Expenditures, . . 705,881 50 

Important construction work carried on during the year 
has advanced the system to an increased public use. Blue 
Hills Parkway has been extended from Canton Avenue to 
and through the Blue Hills Reservation to the headquarters 
on Hillside Street in the form of a single woods road, which, 
although only a part of the design for its ultimate comple- 
tion, will be ample for all needs for many years to come, 
and will be more attractive in the mean time because kept 
in its simpler form. An office building, with dormitory and 
detention rooms, and a tool house to replace one destroyed 
by fire, have been finished, and a caretaker's house near by 
has been remodelled. A new path has been built from Hill- 
side Street to the top of Great Blue Hill, and on Canton 
Avenue a refectory has been added to the group of buildings 
about the railway station at the foot of the main path to 
Great Blue Hill. Furnace Brook Parkway has been sub- 



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1906.] PUBLIC DOCUMENT — No. 48. 9 

graded from Adams Street to the Blue Hills, and a bridge 
over the Granite Branch Bailroad nearly completed. This 
portion of the parkway will be surfaced during the coming 
year. A short woods road in extension of the parkway is 
also being built, and in connection with the other woods 
roads already built will provide a circuit drive in the easterly 
portion of the reservation and a connection with Randolph 
Avenue. A contract for sub-grading a shore drive along 
Quincy Bay has been let, to be completed during 1906. At 
Boylston Street, Newton Upper Falls, construction has been 
well advanced upon a new bridge and dam of reinforced 
concrete with stone facing, similar in appearance to the 
older arch bridges upon the river. With other incidental 
structures to be completed during the coming year, this daftn 
and bridge will replace those formerly at this point, provide 
a greatly needed improvement in the highway and restore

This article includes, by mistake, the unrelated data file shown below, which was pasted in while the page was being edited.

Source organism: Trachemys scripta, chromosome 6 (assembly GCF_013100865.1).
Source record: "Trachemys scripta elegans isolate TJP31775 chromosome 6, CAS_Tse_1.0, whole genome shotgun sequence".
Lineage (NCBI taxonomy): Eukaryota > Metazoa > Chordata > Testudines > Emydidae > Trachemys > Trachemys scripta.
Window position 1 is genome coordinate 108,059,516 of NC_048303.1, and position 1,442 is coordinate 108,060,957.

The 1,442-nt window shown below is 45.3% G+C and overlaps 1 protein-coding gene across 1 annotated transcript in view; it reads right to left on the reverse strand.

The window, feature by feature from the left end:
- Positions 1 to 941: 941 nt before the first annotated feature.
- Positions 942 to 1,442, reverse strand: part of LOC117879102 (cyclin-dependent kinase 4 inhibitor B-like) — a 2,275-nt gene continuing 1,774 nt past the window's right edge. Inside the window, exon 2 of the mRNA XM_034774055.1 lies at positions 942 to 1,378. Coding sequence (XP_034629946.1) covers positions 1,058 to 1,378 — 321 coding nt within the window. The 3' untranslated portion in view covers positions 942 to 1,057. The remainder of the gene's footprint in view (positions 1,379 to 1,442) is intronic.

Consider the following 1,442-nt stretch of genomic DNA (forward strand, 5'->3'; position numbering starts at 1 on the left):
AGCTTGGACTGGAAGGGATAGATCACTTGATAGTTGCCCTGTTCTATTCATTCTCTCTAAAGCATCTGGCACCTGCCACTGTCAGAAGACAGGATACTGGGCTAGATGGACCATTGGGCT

the beauty of Hemlock Gorge. Construction of a roadway 
along the river front of the United States Arsenal grounds 
will be begun as sooh as plans transferring the land have been 
executed by the United States government. Such transfer 
is authorized by special act of Congress, and the plans have 
been approved in preliminary form by the Secretary of War, 
so that it may be reasonably expected that this work will 
begin during the coming year. Lowell Memorial Park, 
Cambridge, which was originally acquired with the aid of 
funds provided by a committee of Cambridge citizens, has 
been marked, at their request and with the aid of their further 
gifts, as a memorial to James Eussell Lowell, by an enclos- 
ing wall of brick and limestone, and at the points where 
Fresh Pond Parkway passes through the park, by posts bear- 
ing tablets with memorial inscriptions by President Charles 
W. Eliot of Harvard College. The driving road, sidewalk 
and planting space and bridges of Revere Beach Parkway 
between Main Street, Everett, and Fellsway near Wellington 
Bridge, have been finished and opened to public use. There 
is now a continuous park drive from Middlesex Fells and 
the surrounding municipalities and from Broadway Park in 
Somerville, a point two miles distant from the State House, 
through Everett, Chelsea and Revere, to Revere Beach. 



10 METROPOLITAN PARKS. [Jan. 

This parkway and the driveway along Revere Beach, which 
is nearly completed, with the State highway and its exten- 
sion to Ocean Street in the city of Lynn, will provide the 
shortest and most convenient driving road between Boston 
and the northern suburbs and the North Shore beyond, and 
will in some measure rival the park drives to the south of 
Boston. 

The bath-house which this Commission was directed to 
build at Nahant Beach close by the city of Lynn was built